Hope, the new album from bassist Terje Gewelt, is a work of amazing beauty and power. All but one of the songs here was recorded live during a piano/bass duo tour of Norway that Gewelt undertook with pianist Christian Jacob in the fall of 2002. Gewelt says in his press release that his goal with this CD was to capture the energy and intensity that is characteristic of a live recording while maintaining the sound and recording quality of a studio album. He achieved that and then some. The energy is sustained at a high level throughout and the sound is unbelievably pristine.
One might think that the absence of drums would leave something to be desired - comparing this to the typical piano trio - but that is not at all the case. Gewelt and Jacob create a work of art here that is amazingly full and vibrant. The fact that they are very comfortable playing with each other is clearly evident, as their interaction is intuitive and seamless.
Of the nine tunes featured, six are standards, with two originals by Gewelt and one by Jacob. The album opens with the only track that wasn’t recorded live, the classic "Moon And Sand." Jacob’s playing of the head is particularly fluid and graceful, after which they take turns soloing alone and then in unison. Next is "Autumn Leaves," another standard. Jacob seems to be having a great time with this one, playing some very complex and creative runs. Gewelt’s solo is well-rounded and melodic, making good use of the full range of the bass. "Small Country," one of Gewelt’s originals, finds him playing entirely unaccompanied. It’s a beautiful tune with a folk song-like quality about it. His technical facility is amazing. If you’ve never been a fan of the bass solo, this tune may very well change your mind. This is followed by their arrangement of the traditional gospel song "The Water Is Wide," a tune that has been covered by quite a few jazz musicians. Their approach here is light but with a great sense of spirituality. They make great use of dynamics, building both volume and complexity as the tune progresses.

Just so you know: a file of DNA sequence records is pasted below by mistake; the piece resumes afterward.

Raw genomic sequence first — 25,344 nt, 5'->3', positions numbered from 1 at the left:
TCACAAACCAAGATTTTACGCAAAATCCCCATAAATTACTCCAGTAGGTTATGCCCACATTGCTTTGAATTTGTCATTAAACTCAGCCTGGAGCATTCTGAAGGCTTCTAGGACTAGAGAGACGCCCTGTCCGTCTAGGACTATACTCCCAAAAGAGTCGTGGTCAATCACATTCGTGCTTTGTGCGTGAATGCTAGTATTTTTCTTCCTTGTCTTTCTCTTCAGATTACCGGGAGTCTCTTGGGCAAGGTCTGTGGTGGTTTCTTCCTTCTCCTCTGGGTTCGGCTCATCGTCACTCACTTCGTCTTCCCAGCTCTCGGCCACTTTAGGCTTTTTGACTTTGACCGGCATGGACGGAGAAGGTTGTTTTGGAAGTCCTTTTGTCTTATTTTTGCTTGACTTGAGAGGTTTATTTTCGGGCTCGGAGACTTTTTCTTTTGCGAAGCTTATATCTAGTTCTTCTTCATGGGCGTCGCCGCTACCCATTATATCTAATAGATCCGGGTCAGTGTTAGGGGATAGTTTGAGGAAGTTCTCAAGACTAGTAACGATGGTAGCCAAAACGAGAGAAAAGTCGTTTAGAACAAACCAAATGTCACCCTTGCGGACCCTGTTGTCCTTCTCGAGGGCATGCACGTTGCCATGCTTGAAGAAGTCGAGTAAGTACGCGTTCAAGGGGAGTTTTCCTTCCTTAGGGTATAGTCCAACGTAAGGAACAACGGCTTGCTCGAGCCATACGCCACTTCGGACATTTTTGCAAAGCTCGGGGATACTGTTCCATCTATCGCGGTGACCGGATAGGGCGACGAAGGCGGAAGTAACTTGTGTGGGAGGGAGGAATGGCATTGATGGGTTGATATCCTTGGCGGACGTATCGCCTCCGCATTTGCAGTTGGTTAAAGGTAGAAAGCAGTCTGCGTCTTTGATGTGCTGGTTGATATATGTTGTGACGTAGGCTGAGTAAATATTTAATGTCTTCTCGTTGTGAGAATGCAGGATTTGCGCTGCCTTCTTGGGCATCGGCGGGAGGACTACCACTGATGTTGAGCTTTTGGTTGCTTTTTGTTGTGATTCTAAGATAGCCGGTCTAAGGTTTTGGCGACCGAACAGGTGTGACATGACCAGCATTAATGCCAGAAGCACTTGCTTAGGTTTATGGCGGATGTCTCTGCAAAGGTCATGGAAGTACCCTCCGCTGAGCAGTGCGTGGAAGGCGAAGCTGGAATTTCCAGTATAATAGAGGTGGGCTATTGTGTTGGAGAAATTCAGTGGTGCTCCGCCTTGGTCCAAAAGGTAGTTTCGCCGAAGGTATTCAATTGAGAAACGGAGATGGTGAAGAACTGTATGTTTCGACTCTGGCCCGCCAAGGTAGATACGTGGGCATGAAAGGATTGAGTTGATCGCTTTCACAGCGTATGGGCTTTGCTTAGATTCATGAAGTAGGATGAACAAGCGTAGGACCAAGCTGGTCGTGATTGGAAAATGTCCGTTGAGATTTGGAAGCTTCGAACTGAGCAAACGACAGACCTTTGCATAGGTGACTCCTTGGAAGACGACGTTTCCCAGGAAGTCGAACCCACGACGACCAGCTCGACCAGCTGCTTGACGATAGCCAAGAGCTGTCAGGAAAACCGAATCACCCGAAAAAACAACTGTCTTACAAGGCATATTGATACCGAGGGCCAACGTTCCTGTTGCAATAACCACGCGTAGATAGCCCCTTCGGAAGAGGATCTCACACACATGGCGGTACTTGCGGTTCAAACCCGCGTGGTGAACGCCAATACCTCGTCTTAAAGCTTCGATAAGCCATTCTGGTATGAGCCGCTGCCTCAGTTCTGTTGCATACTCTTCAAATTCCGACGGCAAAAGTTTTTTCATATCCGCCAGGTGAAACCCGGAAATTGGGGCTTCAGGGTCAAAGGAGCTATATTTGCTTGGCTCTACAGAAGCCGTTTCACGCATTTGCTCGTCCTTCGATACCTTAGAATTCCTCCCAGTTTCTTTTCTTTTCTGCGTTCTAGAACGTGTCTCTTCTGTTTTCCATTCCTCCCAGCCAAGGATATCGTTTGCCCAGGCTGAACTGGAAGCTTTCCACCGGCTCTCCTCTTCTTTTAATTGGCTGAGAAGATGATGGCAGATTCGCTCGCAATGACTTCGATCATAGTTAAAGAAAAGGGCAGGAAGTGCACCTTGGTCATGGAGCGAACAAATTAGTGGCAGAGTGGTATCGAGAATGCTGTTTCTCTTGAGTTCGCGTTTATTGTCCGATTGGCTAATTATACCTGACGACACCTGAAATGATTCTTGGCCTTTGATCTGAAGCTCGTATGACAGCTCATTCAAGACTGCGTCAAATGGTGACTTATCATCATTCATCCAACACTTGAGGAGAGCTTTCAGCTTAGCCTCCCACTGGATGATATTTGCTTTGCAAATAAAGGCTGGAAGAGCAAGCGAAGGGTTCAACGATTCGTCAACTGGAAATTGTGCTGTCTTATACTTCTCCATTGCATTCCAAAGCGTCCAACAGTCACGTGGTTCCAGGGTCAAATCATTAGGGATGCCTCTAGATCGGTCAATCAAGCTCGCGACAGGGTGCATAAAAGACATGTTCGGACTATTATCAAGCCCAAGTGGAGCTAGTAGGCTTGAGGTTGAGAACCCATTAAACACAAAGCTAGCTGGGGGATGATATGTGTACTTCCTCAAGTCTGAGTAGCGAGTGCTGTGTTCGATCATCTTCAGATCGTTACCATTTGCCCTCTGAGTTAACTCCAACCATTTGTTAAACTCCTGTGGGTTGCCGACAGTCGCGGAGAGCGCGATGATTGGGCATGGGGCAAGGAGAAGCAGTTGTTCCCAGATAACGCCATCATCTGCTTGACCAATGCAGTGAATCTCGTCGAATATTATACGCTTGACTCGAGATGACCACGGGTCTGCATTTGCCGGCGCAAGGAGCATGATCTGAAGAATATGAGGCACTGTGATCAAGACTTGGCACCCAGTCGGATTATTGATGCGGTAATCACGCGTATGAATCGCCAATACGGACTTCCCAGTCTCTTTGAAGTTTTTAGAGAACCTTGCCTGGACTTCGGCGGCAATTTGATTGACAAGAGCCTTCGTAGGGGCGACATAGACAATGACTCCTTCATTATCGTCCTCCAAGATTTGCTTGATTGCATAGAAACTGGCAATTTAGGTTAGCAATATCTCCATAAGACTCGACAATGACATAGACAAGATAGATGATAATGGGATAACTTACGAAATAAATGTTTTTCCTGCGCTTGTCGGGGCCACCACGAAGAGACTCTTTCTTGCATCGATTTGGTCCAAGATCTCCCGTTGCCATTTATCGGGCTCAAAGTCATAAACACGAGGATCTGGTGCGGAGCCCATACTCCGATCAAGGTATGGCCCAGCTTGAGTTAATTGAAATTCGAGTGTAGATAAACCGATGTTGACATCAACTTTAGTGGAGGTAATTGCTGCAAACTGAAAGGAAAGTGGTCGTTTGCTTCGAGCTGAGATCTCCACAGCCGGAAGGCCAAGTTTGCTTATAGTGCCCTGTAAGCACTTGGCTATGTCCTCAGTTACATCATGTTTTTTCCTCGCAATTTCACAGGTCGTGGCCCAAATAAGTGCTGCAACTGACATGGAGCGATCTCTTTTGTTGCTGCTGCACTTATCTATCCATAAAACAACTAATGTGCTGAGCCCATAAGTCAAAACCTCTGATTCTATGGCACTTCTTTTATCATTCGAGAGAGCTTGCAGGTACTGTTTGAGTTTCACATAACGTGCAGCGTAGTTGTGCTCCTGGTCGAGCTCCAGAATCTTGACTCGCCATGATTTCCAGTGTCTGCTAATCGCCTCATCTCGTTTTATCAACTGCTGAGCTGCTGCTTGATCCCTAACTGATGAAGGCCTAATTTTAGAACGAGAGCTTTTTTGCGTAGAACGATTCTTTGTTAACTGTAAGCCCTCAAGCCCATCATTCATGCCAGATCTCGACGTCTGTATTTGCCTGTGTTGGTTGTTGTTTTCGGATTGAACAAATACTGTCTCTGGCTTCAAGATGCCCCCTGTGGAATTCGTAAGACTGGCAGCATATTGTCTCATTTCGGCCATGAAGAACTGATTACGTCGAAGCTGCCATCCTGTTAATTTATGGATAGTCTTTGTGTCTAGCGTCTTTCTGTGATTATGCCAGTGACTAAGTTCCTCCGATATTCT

They change the pace a bit on the next tune, Ray Henderson’s "Bye Bye Blackbird." There is a bounce and playfulness expressed on this tune that you don’t find on the others. I particularly enjoyed Gewelt’s solo. The sixth track is Jacob’s one original, "Lydia’s Crush," and he plays it solo. This is a gorgeous ballad that opens with Jacob playing a barrage of lush, cascading arpeggios. This tune has a forlorn, searching quality that stays with you long after the last note fades. The duo continues with the second Gewelt original, the title track "Hope." Gewelt opens this one with a minute-plus solo before being joined by Jacob. This is another moving, slow-tempo piece that is overflowing with emotion and sentimentality.
Next up is the Ray Noble gem "Cherokee." This is a tune traditionally played at a fiery tempo. They don’t play it quite that fast, but still give it quite a workout in the four minutes and nineteen seconds that they spend on it. The album closes with one of the greatest jazz ballads of all time, "Body And Soul." As you can imagine, this is a song that could have been custom-made for this duo. From the opening notes, made all the more dramatic by the rubato rhythm, you know that something special is going to happen here. I’ve heard many, many versions of this tune, in arrangements running the gamut from solo to full orchestras, but this is one of the most beautiful that I’ve encountered.To quote Gewelt again from his press release, he says, "Unlike many other musicians, I do not have a message or ‘story to tell’ with this CD. You have heard many of these tunes before, but never with these solos. The reason I decided to release this CD, is that I ‘Hope’ the music will inspire the listener in an optimistic way and that it contributes just a tiny bit to make life even more enjoyable." I believe he has, indeed, succeeded.